“With most officials, there’s a heightened awareness of what’s happening (around you) when you’re getting to the field,” he says. “We’re trained to look for things and to be observant. That’s what we’re there to do. And this is just another part of that capacity, to keep our eyes and ears open.”

Putting this obligation into practice can take some additional knowledge and skill development.

Get Trained. End Abuse in Sport.

Everyone involved in sport is entitled to reap its rewards in a safe, supportive environment. The U.S. Center for SafeSport offers training and tools that can equip officials with the skills needed to be part of the solution.

An independent nonprofit authorized by Congress in 2017, the Center is responsible for preventing and responding to emotional, physical, and sexual misconduct and abuse in the U.S. Olympic and Paralympic Movement. The Center also serves as an educational resource for sports organizations at all levels across the country.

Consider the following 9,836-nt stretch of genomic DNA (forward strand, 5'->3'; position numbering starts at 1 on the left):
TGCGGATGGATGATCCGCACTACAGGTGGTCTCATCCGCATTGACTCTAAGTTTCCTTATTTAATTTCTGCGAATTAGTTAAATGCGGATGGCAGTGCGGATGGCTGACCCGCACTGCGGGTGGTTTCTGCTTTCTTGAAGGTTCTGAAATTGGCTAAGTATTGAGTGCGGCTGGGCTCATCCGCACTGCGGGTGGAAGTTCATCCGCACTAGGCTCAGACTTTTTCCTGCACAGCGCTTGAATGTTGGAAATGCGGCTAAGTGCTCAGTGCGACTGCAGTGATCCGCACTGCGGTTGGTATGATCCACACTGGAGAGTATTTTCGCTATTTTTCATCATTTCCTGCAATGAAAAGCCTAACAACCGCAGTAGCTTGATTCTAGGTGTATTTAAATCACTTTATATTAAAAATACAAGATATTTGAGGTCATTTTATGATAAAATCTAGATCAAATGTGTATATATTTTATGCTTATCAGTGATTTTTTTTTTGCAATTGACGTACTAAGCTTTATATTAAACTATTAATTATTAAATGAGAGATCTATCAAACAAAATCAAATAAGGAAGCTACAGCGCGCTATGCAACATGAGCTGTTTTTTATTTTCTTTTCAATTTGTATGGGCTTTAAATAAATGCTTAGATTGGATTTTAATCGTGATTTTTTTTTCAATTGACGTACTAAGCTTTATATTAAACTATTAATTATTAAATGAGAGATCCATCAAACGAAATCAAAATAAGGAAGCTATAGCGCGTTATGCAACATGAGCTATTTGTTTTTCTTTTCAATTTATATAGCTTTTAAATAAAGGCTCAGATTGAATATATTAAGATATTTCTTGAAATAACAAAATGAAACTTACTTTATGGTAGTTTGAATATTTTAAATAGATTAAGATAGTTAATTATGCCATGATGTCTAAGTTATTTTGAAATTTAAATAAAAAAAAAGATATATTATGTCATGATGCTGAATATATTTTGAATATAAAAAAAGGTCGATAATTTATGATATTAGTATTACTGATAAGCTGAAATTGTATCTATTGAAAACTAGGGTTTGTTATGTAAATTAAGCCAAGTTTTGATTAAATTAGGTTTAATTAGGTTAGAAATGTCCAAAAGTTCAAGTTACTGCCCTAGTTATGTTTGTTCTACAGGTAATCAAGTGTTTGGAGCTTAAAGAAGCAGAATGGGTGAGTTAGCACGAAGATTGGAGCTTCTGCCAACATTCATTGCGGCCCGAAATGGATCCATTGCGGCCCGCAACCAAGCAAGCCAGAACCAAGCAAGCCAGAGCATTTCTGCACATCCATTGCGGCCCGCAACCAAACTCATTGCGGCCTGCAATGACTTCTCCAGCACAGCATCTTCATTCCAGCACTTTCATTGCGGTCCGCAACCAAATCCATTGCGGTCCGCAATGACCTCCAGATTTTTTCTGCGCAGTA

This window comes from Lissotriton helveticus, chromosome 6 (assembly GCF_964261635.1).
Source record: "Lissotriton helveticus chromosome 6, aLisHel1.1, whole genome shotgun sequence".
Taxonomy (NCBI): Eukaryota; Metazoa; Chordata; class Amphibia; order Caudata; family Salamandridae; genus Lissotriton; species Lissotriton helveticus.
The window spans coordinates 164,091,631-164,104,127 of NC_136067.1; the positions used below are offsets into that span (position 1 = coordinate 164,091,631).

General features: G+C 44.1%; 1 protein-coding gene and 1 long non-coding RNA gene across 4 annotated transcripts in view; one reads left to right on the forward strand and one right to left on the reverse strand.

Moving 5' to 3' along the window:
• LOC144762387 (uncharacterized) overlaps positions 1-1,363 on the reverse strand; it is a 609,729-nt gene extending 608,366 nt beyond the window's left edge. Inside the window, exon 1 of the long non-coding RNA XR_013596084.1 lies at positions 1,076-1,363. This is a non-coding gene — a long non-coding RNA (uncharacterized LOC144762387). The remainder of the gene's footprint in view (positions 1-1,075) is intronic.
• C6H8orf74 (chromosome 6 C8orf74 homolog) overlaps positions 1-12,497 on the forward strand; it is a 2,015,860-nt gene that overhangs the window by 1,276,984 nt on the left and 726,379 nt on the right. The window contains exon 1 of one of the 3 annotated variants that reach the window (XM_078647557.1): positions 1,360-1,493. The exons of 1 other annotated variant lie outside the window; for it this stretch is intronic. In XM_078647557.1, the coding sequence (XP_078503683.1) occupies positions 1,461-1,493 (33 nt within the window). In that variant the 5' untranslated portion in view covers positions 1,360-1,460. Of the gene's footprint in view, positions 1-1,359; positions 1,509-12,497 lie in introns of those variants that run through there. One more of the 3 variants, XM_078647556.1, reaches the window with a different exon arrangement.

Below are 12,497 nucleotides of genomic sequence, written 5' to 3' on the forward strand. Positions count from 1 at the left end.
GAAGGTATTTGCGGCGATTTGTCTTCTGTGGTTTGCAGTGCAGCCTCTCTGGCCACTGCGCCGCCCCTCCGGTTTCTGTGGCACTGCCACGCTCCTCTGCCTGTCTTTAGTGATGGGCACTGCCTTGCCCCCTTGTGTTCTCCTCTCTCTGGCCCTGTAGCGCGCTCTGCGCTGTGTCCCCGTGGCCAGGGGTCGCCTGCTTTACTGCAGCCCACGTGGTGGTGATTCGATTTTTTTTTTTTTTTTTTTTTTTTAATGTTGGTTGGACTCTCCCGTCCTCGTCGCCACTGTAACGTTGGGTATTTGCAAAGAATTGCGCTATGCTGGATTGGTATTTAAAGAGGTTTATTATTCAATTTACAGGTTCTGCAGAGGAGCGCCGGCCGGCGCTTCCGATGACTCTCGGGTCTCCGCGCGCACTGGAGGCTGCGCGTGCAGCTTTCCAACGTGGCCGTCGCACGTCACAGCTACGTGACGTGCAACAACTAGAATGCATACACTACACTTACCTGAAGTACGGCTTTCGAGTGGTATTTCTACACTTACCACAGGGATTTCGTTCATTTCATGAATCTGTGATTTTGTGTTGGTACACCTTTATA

The Center’s online abuse prevention training courses lay out principles and strategies to promote safer, respectful sport environments. The SafeSport® Trained Core course includes realistic scenarios, allowing referees to apply course learnings to real event environments.

The Center offers other resources relevant to officials, including a referee-focused one-page tip sheet that provides practical information on how to recognize different forms of harmful behavior, what they can look like in a sports setting, and what to do if they occur.

“The (SafeSport training) is just another professional obligation that we have,” says Doherty. “This is part of the profession. I have to try to keep the players safe. This is just one other aspect to keep it safe, keep it fair, keep it fun.”